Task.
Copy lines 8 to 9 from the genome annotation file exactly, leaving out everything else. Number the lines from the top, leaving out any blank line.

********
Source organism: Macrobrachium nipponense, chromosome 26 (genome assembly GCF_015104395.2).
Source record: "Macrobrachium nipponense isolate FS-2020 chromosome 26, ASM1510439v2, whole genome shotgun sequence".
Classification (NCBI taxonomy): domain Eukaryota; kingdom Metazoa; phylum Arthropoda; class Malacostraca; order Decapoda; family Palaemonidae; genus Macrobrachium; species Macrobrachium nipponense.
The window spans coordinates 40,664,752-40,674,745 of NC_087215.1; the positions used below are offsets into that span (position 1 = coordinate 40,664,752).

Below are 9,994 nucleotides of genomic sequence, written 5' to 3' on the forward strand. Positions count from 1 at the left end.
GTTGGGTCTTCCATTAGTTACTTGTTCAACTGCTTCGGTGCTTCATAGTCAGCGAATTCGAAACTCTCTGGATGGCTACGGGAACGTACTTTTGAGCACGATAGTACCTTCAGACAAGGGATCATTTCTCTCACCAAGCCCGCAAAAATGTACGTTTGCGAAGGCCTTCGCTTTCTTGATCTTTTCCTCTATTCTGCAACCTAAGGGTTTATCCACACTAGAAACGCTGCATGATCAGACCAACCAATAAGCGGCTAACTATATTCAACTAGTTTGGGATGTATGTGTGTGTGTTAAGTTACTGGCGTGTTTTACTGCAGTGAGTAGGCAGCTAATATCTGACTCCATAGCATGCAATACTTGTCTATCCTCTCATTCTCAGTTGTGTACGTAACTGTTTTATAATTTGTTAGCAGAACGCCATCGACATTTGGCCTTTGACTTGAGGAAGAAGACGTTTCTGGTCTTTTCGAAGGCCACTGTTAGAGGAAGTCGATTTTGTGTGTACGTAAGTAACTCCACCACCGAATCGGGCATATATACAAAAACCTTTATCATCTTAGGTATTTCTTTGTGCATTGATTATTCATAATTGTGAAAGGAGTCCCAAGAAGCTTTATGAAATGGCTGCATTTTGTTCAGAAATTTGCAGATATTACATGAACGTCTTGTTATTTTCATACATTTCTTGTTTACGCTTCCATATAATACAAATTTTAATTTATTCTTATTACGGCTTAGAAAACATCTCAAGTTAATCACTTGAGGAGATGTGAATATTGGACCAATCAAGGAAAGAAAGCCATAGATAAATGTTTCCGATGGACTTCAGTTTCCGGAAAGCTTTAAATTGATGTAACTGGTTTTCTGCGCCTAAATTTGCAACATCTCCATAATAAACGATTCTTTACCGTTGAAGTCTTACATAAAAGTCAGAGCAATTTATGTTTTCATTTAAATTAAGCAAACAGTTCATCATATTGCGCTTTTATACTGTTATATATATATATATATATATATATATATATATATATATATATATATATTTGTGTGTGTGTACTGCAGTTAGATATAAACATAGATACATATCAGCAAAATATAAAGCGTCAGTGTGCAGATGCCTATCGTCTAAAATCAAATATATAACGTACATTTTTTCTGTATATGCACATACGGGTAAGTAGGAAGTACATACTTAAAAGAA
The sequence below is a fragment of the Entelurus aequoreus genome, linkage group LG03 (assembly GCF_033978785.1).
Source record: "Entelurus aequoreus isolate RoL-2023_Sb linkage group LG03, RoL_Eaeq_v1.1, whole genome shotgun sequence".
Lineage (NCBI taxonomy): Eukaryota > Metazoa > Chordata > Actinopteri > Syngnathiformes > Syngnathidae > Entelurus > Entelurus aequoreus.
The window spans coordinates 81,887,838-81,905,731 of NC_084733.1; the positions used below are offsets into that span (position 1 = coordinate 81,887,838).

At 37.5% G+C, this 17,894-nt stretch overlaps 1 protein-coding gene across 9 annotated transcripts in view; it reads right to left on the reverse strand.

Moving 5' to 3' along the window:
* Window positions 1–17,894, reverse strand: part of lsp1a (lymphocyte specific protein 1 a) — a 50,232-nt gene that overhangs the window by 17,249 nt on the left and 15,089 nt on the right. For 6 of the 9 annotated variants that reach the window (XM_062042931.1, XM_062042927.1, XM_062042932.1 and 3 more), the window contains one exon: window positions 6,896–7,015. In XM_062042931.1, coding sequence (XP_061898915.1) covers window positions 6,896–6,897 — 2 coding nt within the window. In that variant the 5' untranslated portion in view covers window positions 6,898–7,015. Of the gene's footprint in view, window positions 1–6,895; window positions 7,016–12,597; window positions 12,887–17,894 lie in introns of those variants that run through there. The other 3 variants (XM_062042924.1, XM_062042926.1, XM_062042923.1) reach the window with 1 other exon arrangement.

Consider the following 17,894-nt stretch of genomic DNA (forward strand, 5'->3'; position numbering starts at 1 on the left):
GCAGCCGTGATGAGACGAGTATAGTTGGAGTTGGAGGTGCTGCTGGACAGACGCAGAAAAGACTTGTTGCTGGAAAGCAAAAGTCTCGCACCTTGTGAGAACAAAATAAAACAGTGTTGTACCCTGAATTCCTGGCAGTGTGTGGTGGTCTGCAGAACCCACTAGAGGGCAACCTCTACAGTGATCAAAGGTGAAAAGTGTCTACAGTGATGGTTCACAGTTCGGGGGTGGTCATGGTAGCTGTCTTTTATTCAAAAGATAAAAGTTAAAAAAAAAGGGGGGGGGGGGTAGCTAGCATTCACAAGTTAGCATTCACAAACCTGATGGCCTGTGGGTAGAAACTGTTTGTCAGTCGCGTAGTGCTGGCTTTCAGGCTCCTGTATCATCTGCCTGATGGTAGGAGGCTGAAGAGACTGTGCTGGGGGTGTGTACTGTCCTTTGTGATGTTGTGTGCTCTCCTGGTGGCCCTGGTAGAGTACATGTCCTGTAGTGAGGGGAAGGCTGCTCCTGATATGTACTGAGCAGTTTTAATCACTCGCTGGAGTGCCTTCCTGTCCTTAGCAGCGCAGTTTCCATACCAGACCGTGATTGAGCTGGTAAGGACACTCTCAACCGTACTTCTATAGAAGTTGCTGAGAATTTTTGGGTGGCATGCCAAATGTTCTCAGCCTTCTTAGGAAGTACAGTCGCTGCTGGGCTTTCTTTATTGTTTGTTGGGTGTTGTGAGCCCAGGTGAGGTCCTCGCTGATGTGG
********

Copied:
Source record: "Entelurus aequoreus isolate RoL-2023_Sb linkage group LG03, RoL_Eaeq_v1.1, whole genome shotgun sequence".
Lineage (NCBI taxonomy): Eukaryota > Metazoa > Chordata > Actinopteri > Syngnathiformes > Syngnathidae > Entelurus > Entelurus aequoreus.